Reclaiming the treasure hidden in old CRT monitors and TVs

Within the EU H2020 REMAGHIC project, a process was developed by KU Leuven & TECNALIA to recover rare earths from CRT phosphor waste based on roasting and leaching with the green solvents acetic acid and methanesulphonic acid. The work is published in the Journal RSC Advances. (Leuven, 17/1/2019)

What are CRTs?

Cathode-ray tubes (CRTs) have widely been used in the past in television screens and computer monitors. Nowadays a large number of CRT devices is being discharged due to the fact that this technology is being replaced by LCDs, LCD/LEDs and plasma discharge displays. For this reason, it crucial to find proper treatment solutions for this type of e-waste.

One of the main components of a CRT is the panel glass, which is covered by a mixture of luminescent powders for producing images; in particular, the blue and green phosphors are based on zinc sulphide (ZnS:Ag for the blue phosphor and ZnS:Cu for the green phosphor), while the red phosphor is europium-doped yttrium oxysulfide (Y2O2S:Eu3+). This red phosphor is rich in the rare-earth elements (REEs) yttrium and europium and should be regarded as a potential secondary resource for these critical raw materials. The current treatment technologies for waste CRTs suffer from some disadvantages, such us the use of strong acids for the dissolution of the powder: due to the presence of sulfides, this leaching step cause the release of toxic H2S gas, unless an oxidizing agent is used.

New process to recover Y and Eu from waste CRT powder

In this paper, we propose an alternative approach for the recovery of yttrium and europium from waste CRT powder, which overcomes these issues by making use of an integrated process. The first step of the recovery process is a roasting step at relatively high temperature (850 ⁰C) to oxidise the zinc sulphide to zinc oxide. In the second step,  the green solvent acetic acid (CH3COOH, AcOH) is used to dissolve zinc oxide, giving access to the rare earth-rich fraction of the waste powder. Yttrium and europium are recovered from the leaching residue by a second leaching step with methanesulphonic acid (CH3SO3H, MSA), another green solvent known for its characteristics of biodegradability, thermal stability and low toxicity. Rare earths are finally precipitated with oxalic acid giving a mixed Y/Eu oxalate which is transformed, after calcination, in the corresponding mixed oxide.

 Graphical abstract paper RSC Advances

Graphical abstract: An integrated flow sheet based on roasting and leaching with organic acids is proposed for rare earths recovery from CRT phosphors.

Full reference of the paper

Federica Forte,  Lourdes Yurramendi,  José Luis Aldana, Bieke Onghena  and  Koen Binnemans, Integrated process for the recovery of yttrium and europium from CRT phosphor waste, RSC Adv., 2019, 9, 1378-1386. Download here:!divAbstract


This work has received funding from the European Union’s Horizon 2020 Research and Innovation Programme under Grant Agreement No 680629 (REMAGHIC: New Recovery Processes to produce Rare Earth-Magnesium Alloys of High Performance and Low Cost) (project website: The authors acknowledge Relight srl (Rho, Italy) for providing the CRT phosphor powder.

Bio Federica Forte

Photo Federica ForteFederica Forte is postdoctoral research associate at KU Leuven, Department of Chemistry (SOLVOMET Group). Her main interests are in the field of hydrometallurgy, ionometallurgy and solvometallurgy. In particular, she has been involved in the development and optimisation of critical raw material (CRM) recovery processes from several types of residues such as WEEE and metallurgical slags. Read an interview with Federica here.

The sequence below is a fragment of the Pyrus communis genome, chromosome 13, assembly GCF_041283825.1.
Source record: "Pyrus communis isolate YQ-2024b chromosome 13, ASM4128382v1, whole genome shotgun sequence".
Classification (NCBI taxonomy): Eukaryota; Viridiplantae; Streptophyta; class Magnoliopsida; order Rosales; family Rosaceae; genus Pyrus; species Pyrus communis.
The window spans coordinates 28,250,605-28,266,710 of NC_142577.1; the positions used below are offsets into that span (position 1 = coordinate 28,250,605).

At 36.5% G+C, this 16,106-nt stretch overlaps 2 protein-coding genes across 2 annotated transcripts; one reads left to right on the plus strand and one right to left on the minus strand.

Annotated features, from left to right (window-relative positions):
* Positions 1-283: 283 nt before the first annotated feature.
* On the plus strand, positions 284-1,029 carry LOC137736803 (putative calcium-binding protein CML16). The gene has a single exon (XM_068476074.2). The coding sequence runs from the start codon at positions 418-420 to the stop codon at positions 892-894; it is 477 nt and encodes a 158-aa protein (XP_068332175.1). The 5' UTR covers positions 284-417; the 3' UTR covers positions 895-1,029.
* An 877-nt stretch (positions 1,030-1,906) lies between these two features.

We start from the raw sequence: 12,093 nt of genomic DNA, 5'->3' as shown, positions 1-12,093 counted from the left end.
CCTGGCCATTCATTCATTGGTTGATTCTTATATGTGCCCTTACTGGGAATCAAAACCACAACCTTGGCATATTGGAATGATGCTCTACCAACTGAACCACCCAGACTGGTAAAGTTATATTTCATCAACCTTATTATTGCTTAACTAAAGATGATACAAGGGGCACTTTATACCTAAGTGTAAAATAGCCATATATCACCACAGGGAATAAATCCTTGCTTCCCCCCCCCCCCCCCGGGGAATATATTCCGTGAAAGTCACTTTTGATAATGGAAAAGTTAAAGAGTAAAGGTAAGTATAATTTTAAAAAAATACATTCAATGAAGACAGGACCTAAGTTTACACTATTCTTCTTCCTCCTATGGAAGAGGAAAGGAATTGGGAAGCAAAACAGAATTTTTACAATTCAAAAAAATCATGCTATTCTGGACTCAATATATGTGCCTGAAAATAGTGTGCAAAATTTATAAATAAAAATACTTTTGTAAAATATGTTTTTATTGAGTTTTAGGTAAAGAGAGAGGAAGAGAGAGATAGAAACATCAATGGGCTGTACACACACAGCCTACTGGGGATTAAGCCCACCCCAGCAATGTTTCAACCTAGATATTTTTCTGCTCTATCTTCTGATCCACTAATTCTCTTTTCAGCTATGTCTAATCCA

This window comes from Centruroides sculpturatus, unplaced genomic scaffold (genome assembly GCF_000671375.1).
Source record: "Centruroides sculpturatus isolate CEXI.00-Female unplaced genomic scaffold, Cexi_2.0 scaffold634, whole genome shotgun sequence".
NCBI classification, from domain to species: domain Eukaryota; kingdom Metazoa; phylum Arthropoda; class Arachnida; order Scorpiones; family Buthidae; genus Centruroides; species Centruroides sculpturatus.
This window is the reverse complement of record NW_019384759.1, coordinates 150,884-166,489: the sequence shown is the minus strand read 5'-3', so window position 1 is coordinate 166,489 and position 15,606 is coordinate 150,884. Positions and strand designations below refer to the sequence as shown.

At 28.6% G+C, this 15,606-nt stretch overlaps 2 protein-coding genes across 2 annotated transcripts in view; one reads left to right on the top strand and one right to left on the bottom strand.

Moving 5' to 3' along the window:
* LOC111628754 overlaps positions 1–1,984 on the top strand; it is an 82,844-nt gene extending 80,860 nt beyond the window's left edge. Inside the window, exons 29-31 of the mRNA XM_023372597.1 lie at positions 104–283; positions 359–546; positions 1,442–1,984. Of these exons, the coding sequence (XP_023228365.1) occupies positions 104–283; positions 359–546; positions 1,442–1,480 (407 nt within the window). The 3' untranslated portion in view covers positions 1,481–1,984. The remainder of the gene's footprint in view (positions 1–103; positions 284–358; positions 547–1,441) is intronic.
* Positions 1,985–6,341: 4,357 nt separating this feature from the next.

Want to know more?

Come to the DEMETER Concluding Symposium in Leuven, Belgium, on 5-7 February 2019, which features a high-quality, “beyond-science-only” programme on rare-earth permanent-magnet motors and the e-mobility revolution. The three-day Symposium provides the floor to invited international experts from industry, academia and the European Commission, as well as the early-stage researchers from the ETN DEMETER project who will present their final results (watch the DEMETER video here). The Symposium includes two exciting panel discussions, which will stimulate a wider societal debate about the transition to a low-carbon mobility system, the requirement of critical metals (incl. rare earths), the Social License to Operate to mine and/or recycle critical metals, as well as the geopolitical aspects of rare earth sourcing. The Symposium is a co-organisation of DEMETER, SIM² KU Leuven and GloREIA.

The second panel discussion is entitled: “Are REEs still critical?”. Scope: Securing reliable and unhindered access to certain raw materials, such as REEs and cobalt, is a major concern for many countries. To address this challenge, the EC created a list of so-called Critical Raw Materials (CRMs) in 2011, with updates released in 2014 and 2017. In all three reports the REEs were ranked highest in terms of supply risk. The 2017 report labels the Light REEs as more critical than the Heavy REEs (in contrast to the 2014 report). This reflects key market trends such as the decline of fluorescent lamps (which consumed large volumes of the HREEs Eu, Tb and Y). As the demand for NdFeB magnets is expected to increase due to the use of these magnets in (H)EVs, e-bikes and wind turbines, some experts claim that Nd will be the only really critical REE in the future. In this panel discussion we want to look at this criticality question. Which REEs will be really critical in the future? How independent can the EU value chain become with respect to the Chinese REE value chain? Will there be new REE mines opened in the future and what will be the effect? How strongly can REE recycling contribute to the sourcing of REEs? What are the challenges for REE recycling?